S.450 - Financial Regulatory Responsibility Act of 2013113th Congress (2013-2014)
|Sponsor:||Sen. Shelby, Richard C. [R-AL] (Introduced 03/05/2013)|
|Committees:||Senate - Banking, Housing, and Urban Affairs|
|Latest Action:||03/05/2013 Read twice and referred to the Committee on Banking, Housing, and Urban Affairs.|
This bill has the status Introduced
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Subject — Policy Area:
- Finance and Financial Sector
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Summary: S.450 — 113th Congress (2013-2014)All Bill Information (Except Text)
Introduced in Senate (03/05/2013)
Financial Regulatory Responsibility Act of 2013 - Prohibits a federal financial regulatory agency from issuing notices of proposed or final rulemakings unless specified analyses have been included in them.
Prohibits an agency from publishing a notice of final rulemaking if it determines that the quantified costs are greater than the quantified benefits.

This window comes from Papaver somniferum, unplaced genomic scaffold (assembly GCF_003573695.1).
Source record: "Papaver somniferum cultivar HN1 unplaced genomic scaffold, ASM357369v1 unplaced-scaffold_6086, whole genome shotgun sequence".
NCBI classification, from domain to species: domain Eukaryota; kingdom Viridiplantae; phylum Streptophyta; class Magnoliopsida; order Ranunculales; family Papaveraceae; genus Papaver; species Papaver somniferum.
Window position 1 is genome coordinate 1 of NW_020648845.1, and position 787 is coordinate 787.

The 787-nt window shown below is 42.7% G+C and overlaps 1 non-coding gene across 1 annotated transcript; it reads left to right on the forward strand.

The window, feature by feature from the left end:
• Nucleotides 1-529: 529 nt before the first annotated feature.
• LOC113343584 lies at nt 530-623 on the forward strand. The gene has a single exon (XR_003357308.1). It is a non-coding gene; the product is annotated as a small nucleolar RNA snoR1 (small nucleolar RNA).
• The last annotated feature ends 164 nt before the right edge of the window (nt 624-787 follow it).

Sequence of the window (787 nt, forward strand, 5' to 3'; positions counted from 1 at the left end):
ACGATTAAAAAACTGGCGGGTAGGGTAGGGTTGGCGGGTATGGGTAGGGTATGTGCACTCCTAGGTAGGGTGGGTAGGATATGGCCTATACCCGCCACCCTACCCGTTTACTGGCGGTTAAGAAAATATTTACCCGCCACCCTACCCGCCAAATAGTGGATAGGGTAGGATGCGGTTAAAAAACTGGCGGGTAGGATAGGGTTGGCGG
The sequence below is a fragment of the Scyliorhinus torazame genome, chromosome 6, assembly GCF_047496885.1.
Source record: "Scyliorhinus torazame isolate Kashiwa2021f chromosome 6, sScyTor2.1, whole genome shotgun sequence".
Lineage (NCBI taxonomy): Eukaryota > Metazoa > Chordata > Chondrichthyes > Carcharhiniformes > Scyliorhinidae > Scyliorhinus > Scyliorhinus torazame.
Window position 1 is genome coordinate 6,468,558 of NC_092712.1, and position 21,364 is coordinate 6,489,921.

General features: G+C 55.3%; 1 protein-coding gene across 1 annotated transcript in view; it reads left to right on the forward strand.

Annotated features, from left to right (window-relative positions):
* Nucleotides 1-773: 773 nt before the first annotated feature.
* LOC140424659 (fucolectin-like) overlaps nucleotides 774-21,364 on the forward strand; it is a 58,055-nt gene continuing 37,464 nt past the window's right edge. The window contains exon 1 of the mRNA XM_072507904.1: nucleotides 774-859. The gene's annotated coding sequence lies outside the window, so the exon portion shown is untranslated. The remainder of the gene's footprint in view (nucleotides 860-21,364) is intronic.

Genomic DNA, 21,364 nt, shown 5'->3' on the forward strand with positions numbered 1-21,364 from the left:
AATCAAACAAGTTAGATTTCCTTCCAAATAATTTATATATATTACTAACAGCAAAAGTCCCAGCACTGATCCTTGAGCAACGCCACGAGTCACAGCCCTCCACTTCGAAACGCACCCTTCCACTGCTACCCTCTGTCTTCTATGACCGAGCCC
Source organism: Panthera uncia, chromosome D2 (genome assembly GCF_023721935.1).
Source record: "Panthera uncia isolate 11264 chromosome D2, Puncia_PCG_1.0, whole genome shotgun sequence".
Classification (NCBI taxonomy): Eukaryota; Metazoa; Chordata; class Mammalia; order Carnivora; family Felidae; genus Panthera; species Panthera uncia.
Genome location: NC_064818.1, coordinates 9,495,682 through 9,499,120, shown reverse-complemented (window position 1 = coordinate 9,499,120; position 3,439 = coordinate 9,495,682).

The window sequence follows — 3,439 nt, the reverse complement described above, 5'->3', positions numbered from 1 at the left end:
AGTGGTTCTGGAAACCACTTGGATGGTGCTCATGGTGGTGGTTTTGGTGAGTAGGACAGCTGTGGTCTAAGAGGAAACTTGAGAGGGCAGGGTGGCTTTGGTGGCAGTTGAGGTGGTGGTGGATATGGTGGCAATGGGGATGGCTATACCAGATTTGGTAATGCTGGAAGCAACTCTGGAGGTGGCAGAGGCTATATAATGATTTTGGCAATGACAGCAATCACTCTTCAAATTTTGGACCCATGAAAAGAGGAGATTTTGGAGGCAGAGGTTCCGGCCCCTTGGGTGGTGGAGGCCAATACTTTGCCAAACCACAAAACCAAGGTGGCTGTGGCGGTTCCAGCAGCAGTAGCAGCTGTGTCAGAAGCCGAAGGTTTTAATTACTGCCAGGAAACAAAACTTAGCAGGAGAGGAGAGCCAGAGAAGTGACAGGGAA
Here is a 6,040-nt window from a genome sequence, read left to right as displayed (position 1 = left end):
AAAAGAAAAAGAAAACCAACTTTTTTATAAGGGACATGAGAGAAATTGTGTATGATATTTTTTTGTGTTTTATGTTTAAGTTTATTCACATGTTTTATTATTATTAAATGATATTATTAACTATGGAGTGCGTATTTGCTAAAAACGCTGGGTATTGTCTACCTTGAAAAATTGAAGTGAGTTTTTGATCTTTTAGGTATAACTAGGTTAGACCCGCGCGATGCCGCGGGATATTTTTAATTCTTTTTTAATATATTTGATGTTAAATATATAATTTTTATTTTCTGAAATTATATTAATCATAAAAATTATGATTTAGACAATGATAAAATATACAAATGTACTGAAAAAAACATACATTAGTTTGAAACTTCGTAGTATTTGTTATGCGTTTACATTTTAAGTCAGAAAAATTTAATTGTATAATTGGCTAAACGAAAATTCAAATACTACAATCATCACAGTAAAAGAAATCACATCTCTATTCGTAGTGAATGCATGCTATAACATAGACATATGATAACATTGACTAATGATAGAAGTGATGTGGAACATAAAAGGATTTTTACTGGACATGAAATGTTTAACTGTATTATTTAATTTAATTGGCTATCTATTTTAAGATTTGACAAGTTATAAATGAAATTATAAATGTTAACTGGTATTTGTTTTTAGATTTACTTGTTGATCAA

Requires an agency to make available on its public website sufficient information about the data, methodologies, and assumptions underlying its analyses so that its analytical results are capable of being substantially reproduced.
Requires the chief economist of an agency, within five years after publication in the Federal Register of a notice of final rulemaking, to report to certain congressional committees on the economic impact of the subject regulation, including its direct and indirect costs and benefits.
Requires each federal agency to develop, report to certain congressional committees, and post on its public website a plan to modify, streamline, expand, or repeal existing regulations so as to make the agency's regulatory program more effective or less burdensome in achieving its regulatory objectives.
Authorizes judicial review for a person adversely affected or aggrieved by a regulation.
Establishes the Chief Economists Council to report to certain congressional committees on activities of the financial regulatory agencies.
Requires the Securities and Exchange Commission (SEC) and the Commodity Futures Trading Commission (CFTC) to report separately to certain congressional committees their plans for subjecting to the requirements of this Act the Public Company Accounting Oversight Board, the Municipal Securities Rulemaking Board, and registered national securities associations on the one hand, and registered futures associations on the other.